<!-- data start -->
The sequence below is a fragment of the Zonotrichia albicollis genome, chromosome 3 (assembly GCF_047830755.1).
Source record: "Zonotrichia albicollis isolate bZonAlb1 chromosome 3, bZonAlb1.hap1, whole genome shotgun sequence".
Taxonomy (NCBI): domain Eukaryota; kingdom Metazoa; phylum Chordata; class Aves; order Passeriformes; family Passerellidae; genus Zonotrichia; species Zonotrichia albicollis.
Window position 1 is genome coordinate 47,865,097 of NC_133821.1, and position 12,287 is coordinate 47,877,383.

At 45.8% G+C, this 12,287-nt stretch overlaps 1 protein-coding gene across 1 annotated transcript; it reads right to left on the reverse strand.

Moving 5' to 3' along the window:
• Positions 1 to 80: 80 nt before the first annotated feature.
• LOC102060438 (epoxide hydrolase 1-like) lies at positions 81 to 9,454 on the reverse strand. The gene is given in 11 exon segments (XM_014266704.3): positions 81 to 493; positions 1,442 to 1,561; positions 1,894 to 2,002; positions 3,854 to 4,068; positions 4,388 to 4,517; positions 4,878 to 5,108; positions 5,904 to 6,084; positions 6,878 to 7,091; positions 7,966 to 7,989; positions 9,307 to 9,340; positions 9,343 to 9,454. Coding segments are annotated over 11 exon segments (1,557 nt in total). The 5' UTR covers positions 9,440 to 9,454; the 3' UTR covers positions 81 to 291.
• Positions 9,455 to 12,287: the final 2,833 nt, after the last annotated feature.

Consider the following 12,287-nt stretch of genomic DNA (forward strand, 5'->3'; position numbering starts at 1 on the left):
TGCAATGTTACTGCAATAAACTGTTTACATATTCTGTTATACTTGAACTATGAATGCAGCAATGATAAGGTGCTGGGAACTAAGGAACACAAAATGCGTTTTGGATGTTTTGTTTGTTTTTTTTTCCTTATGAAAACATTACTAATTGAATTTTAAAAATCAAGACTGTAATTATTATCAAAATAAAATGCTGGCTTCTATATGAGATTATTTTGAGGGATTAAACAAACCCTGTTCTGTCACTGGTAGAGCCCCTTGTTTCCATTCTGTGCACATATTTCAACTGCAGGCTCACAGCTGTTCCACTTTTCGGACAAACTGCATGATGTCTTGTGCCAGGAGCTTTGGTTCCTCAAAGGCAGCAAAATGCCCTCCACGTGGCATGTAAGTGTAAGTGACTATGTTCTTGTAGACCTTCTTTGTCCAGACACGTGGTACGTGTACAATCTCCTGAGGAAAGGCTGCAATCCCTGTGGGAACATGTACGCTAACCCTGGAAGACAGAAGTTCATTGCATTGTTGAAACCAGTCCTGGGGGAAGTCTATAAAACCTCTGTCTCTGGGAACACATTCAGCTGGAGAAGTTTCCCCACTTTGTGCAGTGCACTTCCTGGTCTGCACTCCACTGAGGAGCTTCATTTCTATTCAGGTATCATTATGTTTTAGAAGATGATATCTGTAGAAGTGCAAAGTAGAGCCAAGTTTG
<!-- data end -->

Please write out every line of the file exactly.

The sequence below is a fragment of the Zonotrichia albicollis genome, chromosome 3 (assembly GCF_047830755.1).
Source record: "Zonotrichia albicollis isolate bZonAlb1 chromosome 3, bZonAlb1.hap1, whole genome shotgun sequence".
Taxonomy (NCBI): domain Eukaryota; kingdom Metazoa; phylum Chordata; class Aves; order Passeriformes; family Passerellidae; genus Zonotrichia; species Zonotrichia albicollis.
Window position 1 is genome coordinate 47,865,097 of NC_133821.1, and position 12,287 is coordinate 47,877,383.

At 45.8% G+C, this 12,287-nt stretch overlaps 1 protein-coding gene across 1 annotated transcript; it reads right to left on the reverse strand.

Moving 5' to 3' along the window:
• Positions 1 to 80: 80 nt before the first annotated feature.
• LOC102060438 (epoxide hydrolase 1-like) lies at positions 81 to 9,454 on the reverse strand. The gene is given in 11 exon segments (XM_014266704.3): positions 81 to 493; positions 1,442 to 1,561; positions 1,894 to 2,002; positions 3,854 to 4,068; positions 4,388 to 4,517; positions 4,878 to 5,108; positions 5,904 to 6,084; positions 6,878 to 7,091; positions 7,966 to 7,989; positions 9,307 to 9,340; positions 9,343 to 9,454. Coding segments are annotated over 11 exon segments (1,557 nt in total). The 5' UTR covers positions 9,440 to 9,454; the 3' UTR covers positions 81 to 291.
• Positions 9,455 to 12,287: the final 2,833 nt, after the last annotated feature.

Consider the following 12,287-nt stretch of genomic DNA (forward strand, 5'->3'; position numbering starts at 1 on the left):
TGCAATGTTACTGCAATAAACTGTTTACATATTCTGTTATACTTGAACTATGAATGCAGCAATGATAAGGTGCTGGGAACTAAGGAACACAAAATGCGTTTTGGATGTTTTGTTTGTTTTTTTTTCCTTATGAAAACATTACTAATTGAATTTTAAAAATCAAGACTGTAATTATTATCAAAATAAAATGCTGGCTTCTATATGAGATTATTTTGAGGGATTAAACAAACCCTGTTCTGTCACTGGTAGAGCCCCTTGTTTCCATTCTGTGCACATATTTCAACTGCAGGCTCACAGCTGTTCCACTTTTCGGACAAACTGCATGATGTCTTGTGCCAGGAGCTTTGGTTCCTCAAAGGCAGCAAAATGCCCTCCACGTGGCATGTAAGTGTAAGTGACTATGTTCTTGTAGACCTTCTTTGTCCAGACACGTGGTACGTGTACAATCTCCTGAGGAAAGGCTGCAATCCCTGTGGGAACATGTACGCTAACCCTGGAAGACAGAAGTTCATTGCATTGTTGAAACCAGTCCTGGGGGAAGTCTATAAAACCTCTGTCTCTGGGAACACATTCAGCTGGAGAAGTTTCCCCACTTTGTGCAGTGCACTTCCTGGTCTGCACTCCACTGAGGAGCTTCATTTCTATTCAGGTATCATTATGTTTTAGAAGATGATATCTGTAGAAGTGCAAAGTAGAGCCAAGTTTG